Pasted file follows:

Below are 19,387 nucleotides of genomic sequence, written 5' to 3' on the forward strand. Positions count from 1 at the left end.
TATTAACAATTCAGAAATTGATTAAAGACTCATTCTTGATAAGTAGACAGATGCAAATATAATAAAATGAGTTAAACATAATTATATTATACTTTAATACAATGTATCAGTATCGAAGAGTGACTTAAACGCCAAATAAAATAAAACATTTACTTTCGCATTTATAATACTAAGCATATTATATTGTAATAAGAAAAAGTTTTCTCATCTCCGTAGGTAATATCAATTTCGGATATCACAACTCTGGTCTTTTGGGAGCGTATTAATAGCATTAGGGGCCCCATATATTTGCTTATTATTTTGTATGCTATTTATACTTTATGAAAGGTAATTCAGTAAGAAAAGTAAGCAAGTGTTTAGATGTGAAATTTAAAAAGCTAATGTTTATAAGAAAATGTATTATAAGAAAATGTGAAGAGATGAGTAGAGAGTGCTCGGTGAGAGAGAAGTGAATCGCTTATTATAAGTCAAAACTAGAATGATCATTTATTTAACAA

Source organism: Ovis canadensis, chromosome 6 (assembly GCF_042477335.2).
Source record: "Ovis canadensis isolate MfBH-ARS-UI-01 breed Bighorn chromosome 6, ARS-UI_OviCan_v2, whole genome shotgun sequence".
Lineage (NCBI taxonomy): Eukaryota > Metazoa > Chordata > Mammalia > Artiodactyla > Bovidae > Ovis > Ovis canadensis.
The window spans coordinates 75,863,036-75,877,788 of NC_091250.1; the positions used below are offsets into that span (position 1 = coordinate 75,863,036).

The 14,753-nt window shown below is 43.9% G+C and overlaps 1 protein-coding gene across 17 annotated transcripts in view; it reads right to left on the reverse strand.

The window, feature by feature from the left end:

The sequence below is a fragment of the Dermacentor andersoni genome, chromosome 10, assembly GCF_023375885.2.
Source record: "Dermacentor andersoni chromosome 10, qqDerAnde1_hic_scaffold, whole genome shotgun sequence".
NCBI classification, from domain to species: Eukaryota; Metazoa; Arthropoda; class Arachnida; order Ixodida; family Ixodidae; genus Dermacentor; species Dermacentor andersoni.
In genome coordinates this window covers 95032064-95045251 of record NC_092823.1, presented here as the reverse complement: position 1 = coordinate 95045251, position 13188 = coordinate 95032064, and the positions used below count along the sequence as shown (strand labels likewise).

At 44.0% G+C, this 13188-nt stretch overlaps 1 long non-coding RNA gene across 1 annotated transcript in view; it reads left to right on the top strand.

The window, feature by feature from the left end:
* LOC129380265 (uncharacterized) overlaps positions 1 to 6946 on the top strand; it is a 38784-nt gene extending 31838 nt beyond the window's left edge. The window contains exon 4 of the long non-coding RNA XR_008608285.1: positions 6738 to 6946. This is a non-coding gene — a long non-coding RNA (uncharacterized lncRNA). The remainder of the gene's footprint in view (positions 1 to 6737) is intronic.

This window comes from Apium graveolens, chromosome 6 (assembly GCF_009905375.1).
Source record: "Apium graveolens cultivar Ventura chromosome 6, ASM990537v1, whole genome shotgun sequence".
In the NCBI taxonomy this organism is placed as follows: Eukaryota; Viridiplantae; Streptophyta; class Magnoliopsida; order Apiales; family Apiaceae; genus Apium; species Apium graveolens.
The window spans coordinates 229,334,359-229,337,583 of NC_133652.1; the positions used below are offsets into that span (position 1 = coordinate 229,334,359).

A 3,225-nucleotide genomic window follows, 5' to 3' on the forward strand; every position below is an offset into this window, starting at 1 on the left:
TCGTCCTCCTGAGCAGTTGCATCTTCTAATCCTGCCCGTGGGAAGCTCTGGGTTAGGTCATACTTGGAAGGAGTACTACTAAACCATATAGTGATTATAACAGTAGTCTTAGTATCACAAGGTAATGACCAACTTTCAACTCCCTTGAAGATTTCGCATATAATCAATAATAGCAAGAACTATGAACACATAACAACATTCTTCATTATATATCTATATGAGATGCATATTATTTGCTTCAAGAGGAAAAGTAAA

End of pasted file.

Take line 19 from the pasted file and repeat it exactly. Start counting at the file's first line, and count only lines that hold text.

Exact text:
The window spans coordinates 229,334,359-229,337,583 of NC_133652.1; the positions used below are offsets into that span (position 1 = coordinate 229,334,359).